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Wind Energy Science The interactive open-access journal of the European Academy of Wind Energy
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https://doi.org/10.5194/wes-2019-95
© Author(s) 2020. This work is distributed under
the Creative Commons Attribution 4.0 License.
https://doi.org/10.5194/wes-2019-95
© Author(s) 2020. This work is distributed under
the Creative Commons Attribution 4.0 License.

Submitted as: research article 20 Jan 2020

Submitted as: research article | 20 Jan 2020

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This preprint is currently under review for the journal WES.

A new method for the pragmatic choice of wind models for Wind Resource Assessment in complex terrain

Sarah Barber1, Alain Schubiger1, Natalie Wagenbrenner2, Nicolas Fatras3, and Henrik Nordborg1 Sarah Barber et al.
  • 1University of Applied Sciences Rapperswil, Oberseestrasse 10, 8640 Rapperswil, Switzerland
  • 2Missoula Fire Sciences Laboratory, 5775 W. US Hwy 10, Missoula, MT 59808, USA
  • 3Zephy Science, Lubeckerstr. 139, 22087 Hamburg, Germany

Abstract. The accuracy of the estimation of the wind resource has an enormous effect on the expected rate of return of a wind energy project. Due to the complex nature of the weather and the wind flow over the earth's surface, it can be very challenging to measure and model the wind resource correctly. For a given project, the modeller is faced with a difficult choice of a wide range of simulation tools with varying accuracies (or skill) and costs. In this work, a new method for helping wind modellers choose the most cost-effective model for a given project is developed by applying six different Computational Fluid Dynamics tools to simulate the Bolund Hill experiment and studying appropriate comparison metrics in detail. This is done by firstly defining various parameters for predicting the skill and cost scores before carrying out the simulations as well as for calculating skill and cost scores after carrying out the simulations. Weightings are then defined for these parameters, and values assigned to them for the six tools using a template containing pre-defined limits in a blind test. An iterative improvement process is applied by collecting inputs from the participants of the study. This allows a graph of predicted skill score against cost score to be produced, enabling modellers to choose the most cost-effective model without having to carry out the simulations beforehand. The most effective model is the one with the highest skill score for the lowest cost score, at the flattening-off part of the curve. The results show that this new method is successful, and that it is generally possible to apply it in order to choose the most appropriate model for a given project in advance. This is demonstrated by the good match between the shapes of the skill score against cost score curves before and after the simulations, and by the fact that the tool at the flattening-out point of the curve is the same before and after carrying out the simulations. It is also shown how important it is to take into account other factors that may affect the accuracy and costs of a wind modelling simulation as well as the quality of the aerodynamic equations and the run-time. Several improvements to the method are being worked on, by further examining the discrepancies between the predicted and actual cost and skill scores. Additionally, the method is being extended for calculating all wind directions and the Annual Energy Production, as well as to include mesoscale nesting or forcing. A large number of inputs are being collected as part of a simulation challenge in collaboration with IEA Wind Task 31. The method has a high potential to be extended to a wide range of other simulation applications.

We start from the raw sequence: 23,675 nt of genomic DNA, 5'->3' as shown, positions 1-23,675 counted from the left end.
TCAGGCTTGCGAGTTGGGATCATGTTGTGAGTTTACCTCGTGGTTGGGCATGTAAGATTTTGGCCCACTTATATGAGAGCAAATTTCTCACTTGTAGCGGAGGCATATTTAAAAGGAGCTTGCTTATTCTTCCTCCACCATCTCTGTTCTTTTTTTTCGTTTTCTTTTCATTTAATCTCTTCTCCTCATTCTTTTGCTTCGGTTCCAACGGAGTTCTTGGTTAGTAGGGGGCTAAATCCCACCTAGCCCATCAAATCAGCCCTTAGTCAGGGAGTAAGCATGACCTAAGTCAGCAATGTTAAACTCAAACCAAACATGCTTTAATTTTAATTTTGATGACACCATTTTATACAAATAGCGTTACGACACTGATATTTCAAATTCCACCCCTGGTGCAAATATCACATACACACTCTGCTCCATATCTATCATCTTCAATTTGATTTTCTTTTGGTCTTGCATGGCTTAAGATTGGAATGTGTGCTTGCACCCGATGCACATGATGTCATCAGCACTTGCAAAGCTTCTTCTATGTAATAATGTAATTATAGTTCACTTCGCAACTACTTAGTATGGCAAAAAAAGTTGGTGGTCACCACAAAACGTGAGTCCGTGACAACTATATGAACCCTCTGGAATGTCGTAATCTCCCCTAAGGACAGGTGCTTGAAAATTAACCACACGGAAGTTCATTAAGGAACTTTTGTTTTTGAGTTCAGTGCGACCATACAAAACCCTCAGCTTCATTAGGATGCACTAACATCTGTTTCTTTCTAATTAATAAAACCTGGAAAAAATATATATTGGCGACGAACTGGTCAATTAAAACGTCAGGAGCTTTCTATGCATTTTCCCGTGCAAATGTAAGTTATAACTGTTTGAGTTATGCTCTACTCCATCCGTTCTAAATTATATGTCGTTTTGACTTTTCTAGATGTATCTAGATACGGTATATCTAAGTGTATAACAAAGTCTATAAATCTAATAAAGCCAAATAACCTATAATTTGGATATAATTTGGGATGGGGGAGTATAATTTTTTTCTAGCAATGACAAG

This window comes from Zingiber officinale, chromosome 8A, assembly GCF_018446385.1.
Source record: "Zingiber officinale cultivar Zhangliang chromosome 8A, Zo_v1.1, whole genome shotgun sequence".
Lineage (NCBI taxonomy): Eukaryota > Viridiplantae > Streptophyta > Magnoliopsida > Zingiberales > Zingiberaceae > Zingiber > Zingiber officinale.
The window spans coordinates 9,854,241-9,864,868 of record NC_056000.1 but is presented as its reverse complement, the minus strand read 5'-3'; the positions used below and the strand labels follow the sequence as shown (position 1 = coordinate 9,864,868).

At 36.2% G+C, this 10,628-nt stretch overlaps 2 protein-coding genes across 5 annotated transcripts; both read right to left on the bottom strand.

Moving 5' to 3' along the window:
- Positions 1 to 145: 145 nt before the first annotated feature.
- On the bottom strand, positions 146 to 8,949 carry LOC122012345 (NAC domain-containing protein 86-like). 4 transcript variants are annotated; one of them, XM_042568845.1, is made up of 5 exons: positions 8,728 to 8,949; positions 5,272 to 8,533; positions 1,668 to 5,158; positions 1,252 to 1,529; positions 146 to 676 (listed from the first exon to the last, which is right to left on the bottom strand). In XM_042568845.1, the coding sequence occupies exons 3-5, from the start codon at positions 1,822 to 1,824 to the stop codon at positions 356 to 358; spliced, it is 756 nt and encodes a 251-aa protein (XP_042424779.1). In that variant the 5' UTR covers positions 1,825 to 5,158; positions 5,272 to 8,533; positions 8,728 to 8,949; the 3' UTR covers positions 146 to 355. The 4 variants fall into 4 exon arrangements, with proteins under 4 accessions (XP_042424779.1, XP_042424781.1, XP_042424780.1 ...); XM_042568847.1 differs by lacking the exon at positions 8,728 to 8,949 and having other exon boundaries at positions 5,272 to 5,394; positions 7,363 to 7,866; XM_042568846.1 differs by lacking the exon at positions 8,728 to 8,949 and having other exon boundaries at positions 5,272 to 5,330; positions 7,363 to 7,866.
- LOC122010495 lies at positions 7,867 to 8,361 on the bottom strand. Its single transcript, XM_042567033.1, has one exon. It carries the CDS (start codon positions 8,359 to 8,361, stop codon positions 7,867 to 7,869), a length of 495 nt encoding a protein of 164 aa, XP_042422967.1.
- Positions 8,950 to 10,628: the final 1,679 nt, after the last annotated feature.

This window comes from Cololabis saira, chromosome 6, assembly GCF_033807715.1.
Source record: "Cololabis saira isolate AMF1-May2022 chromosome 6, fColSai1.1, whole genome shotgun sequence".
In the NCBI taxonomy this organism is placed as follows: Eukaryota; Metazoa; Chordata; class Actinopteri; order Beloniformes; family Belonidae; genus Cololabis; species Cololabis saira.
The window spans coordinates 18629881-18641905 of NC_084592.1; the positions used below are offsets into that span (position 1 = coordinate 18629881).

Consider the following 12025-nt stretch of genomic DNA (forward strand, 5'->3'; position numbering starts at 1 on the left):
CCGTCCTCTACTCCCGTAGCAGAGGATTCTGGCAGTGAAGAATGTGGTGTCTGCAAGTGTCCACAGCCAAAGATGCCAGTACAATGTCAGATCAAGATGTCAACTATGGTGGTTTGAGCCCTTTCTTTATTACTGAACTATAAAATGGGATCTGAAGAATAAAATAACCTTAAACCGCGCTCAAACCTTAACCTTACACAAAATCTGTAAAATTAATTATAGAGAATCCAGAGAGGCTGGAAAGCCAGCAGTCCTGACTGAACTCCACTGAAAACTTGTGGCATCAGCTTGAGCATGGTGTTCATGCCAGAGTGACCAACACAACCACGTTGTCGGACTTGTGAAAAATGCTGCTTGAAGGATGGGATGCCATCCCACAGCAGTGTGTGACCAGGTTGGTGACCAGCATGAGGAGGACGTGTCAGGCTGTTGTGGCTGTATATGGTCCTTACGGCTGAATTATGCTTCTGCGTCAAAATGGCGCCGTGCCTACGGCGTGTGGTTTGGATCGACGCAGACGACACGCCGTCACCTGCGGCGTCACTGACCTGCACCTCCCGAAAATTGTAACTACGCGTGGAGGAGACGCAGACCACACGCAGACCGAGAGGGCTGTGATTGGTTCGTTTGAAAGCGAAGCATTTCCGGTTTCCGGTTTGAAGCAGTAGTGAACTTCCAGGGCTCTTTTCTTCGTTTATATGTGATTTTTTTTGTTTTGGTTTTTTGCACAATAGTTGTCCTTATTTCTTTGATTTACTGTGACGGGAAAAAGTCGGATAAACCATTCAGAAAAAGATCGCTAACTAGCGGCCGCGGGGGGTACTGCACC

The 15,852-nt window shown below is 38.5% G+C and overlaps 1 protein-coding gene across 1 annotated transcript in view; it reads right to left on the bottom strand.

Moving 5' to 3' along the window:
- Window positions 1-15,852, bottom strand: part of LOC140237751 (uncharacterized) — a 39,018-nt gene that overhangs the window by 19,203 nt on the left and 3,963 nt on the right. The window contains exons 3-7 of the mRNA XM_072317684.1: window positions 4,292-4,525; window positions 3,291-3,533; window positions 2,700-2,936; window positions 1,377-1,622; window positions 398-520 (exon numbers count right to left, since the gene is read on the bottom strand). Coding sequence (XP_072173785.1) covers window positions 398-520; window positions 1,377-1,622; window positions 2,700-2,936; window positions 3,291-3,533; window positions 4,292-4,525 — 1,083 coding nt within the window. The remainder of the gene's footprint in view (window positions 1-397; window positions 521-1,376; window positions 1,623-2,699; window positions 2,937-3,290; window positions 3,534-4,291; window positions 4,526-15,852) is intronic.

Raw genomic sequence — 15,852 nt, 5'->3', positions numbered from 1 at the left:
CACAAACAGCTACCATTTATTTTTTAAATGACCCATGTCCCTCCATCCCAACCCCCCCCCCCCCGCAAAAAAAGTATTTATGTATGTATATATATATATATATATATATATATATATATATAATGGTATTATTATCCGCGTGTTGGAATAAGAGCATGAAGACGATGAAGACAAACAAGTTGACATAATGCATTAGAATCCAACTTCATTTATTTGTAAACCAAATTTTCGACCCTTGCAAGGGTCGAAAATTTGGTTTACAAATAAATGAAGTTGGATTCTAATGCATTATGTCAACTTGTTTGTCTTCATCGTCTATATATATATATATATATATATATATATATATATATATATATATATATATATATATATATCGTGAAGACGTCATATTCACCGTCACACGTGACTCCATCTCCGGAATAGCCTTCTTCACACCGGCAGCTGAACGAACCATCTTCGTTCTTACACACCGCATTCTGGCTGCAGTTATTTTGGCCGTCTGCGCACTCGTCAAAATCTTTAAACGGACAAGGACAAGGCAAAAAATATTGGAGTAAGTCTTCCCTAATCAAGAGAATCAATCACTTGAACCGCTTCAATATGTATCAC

Sarah Barber et al.

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Sarah Barber et al.

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Latest update: 16 Feb 2020
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Short summary
A new method for helping wind modellers choose the most cost-effective model for a given project is developed by applying six different Computational Fluid Dynamics tools to simulate the Bolund Hill experiment and studying appropriate comparison metrics in detail. The results show that this new method is successful, and that it is generally possible to apply it in order to choose the most appropriate model for a given project in advance.
A new method for helping wind modellers choose the most cost-effective model for a given project...
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